Overpasses and Underpasses

What I really should be doing right now is editing two particular projects. I’m helping Jump-Start put together a short reel for a grant application. I said I’d turn in a preliminary edit tomorrow afternoon. Also, my Luminaria film needs some serious attention. The deadline isn’t going to go away.

On a positive note, I now have all the video shot for my Luminaria film. I just need to knit it together into something on the fabulous side of adequate.

The film is a simple affair. A series of night shots of ST Shimi hoop-dancing in interesting areas of downtown. We’d already shot several locations along the river walk. In Main Plaza. Under the arch at HemisFair park. And tonight we shot bridges.

First was Houston Street where it passes under highway 281. This is part of Bill FitzGibbon’s permeant art installation titled “Light Channels.” Both the Commerce Street and Houston Street underpasses are lit with LED lights which change colors and flash in patterns. They are collectively and colloquailly known as the “Disco Underpass.” It’s an awkward place to shoot. The level of light coming off the LEDs (though they create a lovely tableau) is fairly dim for shooting video. Even with my f1.4 lens and my ISO cranked up around 4000, it was a challenge. I set up a little kicker light I picked up years ago to mount on my Canon GL2. I used my Gorillapod as a light stand. Here are a few still images from the shoot.

Next, Shimi and I headed over to the Hays Street Bridge. Now I should come clean and admit that I’m generally suspicious of urban renewal projects. They usually portend some savage gentrification master plan (which is why I hope that the vile motherfuckers responsible for the Cevallos Street Loft project all fall on their asses and fail — if it succeeds as the developers wish, it will drive a stake into the heart of Southtown and South Flores, eventually pricing all of the artists from the neighborhood). But I digress.  I was talking about a bridge project. A bridge which is fucking awesome. It serves no real purpose. Sure, it goes over a railroad track. The train still runs down there. But the steel girder bridge was not originally built to handle heavy vehicular traffic. When I visited before the renovation, it had a wooden surface which was heavily rotted. Anyway, the bridge has a new wooden floor. It is now a huge foot bridge. But more than that, it’s a park, a piece of preserved history, an example of industrial construction as historical sculpture … it’s a lot of things. But mostly it’s fucking awesome.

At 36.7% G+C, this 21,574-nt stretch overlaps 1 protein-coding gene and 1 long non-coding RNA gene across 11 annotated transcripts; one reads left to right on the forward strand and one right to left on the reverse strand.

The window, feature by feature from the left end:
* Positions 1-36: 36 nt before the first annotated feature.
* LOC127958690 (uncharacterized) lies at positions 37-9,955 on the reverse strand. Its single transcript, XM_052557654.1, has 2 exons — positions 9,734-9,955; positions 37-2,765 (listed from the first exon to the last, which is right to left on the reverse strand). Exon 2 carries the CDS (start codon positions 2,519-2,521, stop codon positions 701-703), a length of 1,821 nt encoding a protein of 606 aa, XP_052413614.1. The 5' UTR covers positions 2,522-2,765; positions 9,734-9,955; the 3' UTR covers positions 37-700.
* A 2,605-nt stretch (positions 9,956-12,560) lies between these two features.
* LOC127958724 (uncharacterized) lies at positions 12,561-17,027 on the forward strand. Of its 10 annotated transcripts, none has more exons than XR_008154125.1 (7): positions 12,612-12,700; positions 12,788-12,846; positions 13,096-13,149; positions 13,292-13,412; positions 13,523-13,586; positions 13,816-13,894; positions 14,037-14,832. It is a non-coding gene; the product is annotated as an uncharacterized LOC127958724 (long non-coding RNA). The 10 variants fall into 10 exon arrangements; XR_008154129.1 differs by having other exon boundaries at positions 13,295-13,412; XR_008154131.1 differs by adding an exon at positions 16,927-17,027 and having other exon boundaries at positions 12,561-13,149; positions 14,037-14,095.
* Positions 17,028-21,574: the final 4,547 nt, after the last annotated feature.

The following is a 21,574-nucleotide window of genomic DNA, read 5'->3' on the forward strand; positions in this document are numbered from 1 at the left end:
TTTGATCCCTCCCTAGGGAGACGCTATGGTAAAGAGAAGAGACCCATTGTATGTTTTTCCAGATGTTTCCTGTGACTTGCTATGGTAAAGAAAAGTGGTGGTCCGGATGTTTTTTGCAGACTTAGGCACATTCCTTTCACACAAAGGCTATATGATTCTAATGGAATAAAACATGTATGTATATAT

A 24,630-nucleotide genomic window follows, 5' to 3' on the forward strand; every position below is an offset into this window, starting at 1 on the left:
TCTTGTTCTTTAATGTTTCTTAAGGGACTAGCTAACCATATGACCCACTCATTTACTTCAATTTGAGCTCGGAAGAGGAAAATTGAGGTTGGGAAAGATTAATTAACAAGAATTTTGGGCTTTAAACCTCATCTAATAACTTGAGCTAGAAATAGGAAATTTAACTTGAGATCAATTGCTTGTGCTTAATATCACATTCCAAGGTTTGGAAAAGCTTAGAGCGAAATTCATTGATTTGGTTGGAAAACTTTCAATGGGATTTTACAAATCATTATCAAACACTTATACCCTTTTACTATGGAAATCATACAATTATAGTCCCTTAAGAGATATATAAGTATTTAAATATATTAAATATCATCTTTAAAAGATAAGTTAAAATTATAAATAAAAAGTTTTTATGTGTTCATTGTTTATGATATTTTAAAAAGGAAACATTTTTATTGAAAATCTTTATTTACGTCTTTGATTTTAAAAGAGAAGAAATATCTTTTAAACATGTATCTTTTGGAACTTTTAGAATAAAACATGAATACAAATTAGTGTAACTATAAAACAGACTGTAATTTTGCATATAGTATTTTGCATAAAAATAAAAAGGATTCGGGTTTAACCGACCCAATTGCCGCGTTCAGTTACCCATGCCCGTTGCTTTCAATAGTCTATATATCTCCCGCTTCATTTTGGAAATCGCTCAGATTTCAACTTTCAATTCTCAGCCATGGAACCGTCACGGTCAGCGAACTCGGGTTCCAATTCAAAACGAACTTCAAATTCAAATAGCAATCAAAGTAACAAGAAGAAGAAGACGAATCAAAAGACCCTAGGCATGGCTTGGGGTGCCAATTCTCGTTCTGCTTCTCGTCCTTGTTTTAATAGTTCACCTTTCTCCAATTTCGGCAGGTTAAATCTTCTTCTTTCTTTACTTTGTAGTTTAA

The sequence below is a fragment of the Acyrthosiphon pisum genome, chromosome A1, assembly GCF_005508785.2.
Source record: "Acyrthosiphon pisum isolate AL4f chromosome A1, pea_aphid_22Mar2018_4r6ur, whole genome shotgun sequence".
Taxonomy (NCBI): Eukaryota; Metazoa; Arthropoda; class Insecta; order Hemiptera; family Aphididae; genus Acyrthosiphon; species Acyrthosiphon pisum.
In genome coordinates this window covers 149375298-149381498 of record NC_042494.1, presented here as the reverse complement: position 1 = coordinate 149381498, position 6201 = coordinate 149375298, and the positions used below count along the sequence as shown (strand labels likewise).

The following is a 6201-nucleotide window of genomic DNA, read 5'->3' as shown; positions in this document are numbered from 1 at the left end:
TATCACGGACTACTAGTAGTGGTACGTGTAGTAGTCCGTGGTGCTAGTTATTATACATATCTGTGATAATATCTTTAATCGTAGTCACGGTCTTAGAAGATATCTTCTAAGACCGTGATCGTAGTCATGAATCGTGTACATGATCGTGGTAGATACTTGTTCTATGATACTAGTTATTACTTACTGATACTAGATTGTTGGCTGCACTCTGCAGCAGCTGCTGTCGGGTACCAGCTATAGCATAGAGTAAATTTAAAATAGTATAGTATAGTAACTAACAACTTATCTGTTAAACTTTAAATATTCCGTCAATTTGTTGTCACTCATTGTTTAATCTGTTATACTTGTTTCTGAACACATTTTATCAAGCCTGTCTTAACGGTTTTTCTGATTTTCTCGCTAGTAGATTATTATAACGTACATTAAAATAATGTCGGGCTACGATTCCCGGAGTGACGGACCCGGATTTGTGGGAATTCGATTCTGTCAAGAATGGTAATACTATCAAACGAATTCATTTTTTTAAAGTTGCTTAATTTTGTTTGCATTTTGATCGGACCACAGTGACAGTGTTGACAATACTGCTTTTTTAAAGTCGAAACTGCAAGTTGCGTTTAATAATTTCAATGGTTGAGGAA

I want to stage theater, dance, and film events here. I want to use it as a location in every film I shoot.

Here are a couple of photos from tonight’s shoot. The wider shot is perfect, except Shimi has her eyes closed. In the close-up photo I have used my kicker light mounted on my Gorillapod with its articulated legs wrapped around a nearby girder. The wide shot is all existing light on the bridge.

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